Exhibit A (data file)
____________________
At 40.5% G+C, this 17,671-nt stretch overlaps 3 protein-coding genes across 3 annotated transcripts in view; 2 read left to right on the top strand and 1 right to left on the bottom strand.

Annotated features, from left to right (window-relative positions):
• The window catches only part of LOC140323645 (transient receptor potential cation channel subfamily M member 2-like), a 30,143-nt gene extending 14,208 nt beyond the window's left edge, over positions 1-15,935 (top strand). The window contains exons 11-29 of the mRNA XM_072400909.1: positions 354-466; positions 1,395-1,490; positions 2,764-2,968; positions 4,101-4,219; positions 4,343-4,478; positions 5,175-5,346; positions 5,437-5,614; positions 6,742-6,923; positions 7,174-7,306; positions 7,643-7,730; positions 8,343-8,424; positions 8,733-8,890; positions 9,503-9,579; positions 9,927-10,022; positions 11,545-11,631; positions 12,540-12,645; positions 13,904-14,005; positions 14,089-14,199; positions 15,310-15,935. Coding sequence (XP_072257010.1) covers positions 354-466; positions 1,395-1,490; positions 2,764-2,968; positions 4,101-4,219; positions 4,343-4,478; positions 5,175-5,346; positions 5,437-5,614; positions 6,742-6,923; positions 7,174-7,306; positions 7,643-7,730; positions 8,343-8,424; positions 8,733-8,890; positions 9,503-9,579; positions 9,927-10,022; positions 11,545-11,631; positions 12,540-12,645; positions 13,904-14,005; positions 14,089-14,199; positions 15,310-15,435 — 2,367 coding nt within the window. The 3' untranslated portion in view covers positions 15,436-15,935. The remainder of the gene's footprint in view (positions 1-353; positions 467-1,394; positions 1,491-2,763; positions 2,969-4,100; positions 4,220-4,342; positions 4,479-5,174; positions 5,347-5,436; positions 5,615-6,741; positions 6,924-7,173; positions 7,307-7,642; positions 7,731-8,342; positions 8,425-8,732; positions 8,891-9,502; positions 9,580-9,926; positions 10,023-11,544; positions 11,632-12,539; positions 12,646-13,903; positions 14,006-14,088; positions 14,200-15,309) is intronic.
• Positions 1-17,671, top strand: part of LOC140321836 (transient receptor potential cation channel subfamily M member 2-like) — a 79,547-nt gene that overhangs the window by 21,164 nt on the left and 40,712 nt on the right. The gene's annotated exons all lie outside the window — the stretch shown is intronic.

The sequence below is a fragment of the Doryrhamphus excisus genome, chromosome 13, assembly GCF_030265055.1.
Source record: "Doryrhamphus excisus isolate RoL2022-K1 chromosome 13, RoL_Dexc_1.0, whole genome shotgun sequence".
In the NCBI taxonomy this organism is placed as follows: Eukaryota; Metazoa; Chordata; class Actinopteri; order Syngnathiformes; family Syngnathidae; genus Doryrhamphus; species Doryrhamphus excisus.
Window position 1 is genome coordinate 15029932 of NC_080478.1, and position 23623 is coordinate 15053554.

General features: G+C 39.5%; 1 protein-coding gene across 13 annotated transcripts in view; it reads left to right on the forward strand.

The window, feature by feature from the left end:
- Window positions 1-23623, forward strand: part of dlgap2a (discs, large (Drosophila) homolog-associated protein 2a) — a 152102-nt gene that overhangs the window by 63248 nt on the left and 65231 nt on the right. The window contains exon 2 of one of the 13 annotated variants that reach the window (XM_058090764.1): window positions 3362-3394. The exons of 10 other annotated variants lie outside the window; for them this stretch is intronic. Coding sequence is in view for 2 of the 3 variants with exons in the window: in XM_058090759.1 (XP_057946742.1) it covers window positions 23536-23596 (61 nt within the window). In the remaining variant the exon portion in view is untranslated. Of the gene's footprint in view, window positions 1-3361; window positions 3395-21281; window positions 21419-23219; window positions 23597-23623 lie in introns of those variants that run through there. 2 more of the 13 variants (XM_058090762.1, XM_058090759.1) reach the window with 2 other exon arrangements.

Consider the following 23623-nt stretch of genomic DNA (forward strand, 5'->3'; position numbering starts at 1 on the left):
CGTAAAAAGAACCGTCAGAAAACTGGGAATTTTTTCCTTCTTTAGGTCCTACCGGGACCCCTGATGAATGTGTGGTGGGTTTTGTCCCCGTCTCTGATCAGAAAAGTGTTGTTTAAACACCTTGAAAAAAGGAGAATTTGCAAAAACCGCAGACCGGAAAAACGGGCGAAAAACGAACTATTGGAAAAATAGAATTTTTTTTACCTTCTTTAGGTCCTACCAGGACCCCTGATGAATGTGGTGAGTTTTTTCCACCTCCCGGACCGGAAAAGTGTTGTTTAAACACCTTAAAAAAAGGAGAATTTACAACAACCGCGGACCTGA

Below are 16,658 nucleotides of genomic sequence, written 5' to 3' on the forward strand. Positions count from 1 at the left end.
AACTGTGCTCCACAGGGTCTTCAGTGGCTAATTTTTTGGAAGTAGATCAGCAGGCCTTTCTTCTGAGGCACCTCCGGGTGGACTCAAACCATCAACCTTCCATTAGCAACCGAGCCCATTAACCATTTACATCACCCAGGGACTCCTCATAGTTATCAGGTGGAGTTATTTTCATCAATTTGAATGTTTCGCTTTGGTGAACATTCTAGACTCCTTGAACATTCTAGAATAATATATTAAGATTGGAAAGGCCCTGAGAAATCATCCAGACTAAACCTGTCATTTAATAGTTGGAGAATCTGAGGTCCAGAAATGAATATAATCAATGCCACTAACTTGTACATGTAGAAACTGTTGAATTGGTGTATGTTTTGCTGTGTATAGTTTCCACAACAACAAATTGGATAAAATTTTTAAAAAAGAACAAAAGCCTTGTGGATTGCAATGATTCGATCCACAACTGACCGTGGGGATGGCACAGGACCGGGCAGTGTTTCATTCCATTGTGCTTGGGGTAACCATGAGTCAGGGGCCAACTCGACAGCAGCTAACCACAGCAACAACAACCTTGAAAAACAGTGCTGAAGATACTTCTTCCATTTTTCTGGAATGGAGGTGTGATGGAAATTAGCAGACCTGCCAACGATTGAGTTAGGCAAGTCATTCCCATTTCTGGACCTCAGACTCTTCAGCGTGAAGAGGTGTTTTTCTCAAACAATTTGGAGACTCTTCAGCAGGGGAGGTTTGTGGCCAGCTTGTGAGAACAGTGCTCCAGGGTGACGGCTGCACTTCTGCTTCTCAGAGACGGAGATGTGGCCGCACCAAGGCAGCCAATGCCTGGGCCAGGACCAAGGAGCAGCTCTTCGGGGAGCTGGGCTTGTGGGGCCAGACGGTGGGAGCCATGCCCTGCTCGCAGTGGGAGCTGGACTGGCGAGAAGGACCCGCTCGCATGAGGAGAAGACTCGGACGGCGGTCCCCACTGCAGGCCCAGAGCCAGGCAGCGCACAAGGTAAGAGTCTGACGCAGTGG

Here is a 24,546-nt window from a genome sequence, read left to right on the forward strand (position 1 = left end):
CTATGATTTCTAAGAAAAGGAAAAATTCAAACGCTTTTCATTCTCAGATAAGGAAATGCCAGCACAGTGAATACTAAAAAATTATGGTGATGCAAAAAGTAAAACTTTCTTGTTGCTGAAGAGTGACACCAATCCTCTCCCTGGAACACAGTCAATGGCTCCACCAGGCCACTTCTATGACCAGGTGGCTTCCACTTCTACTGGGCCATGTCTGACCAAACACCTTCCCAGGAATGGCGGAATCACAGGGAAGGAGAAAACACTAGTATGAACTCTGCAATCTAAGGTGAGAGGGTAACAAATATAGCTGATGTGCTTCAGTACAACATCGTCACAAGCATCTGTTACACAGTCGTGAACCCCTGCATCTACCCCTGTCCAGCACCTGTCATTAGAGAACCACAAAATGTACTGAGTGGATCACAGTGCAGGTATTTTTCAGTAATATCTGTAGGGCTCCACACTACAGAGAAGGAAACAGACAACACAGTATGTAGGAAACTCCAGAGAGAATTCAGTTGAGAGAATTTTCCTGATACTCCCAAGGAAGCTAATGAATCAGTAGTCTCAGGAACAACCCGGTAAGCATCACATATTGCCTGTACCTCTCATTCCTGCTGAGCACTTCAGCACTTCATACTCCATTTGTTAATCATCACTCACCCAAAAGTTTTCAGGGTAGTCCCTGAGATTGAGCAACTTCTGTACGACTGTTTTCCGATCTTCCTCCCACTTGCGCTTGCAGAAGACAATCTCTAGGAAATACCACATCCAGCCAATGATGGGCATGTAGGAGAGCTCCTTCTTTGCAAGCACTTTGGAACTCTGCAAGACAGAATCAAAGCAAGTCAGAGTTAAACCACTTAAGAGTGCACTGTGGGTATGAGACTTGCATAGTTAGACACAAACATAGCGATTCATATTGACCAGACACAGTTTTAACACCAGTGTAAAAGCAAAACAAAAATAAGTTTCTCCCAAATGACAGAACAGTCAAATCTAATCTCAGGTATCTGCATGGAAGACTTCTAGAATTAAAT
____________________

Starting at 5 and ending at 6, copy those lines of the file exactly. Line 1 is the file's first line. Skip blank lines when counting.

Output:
The sequence below is a fragment of the Doryrhamphus excisus genome, chromosome 13, assembly GCF_030265055.1.
Source record: "Doryrhamphus excisus isolate RoL2022-K1 chromosome 13, RoL_Dexc_1.0, whole genome shotgun sequence".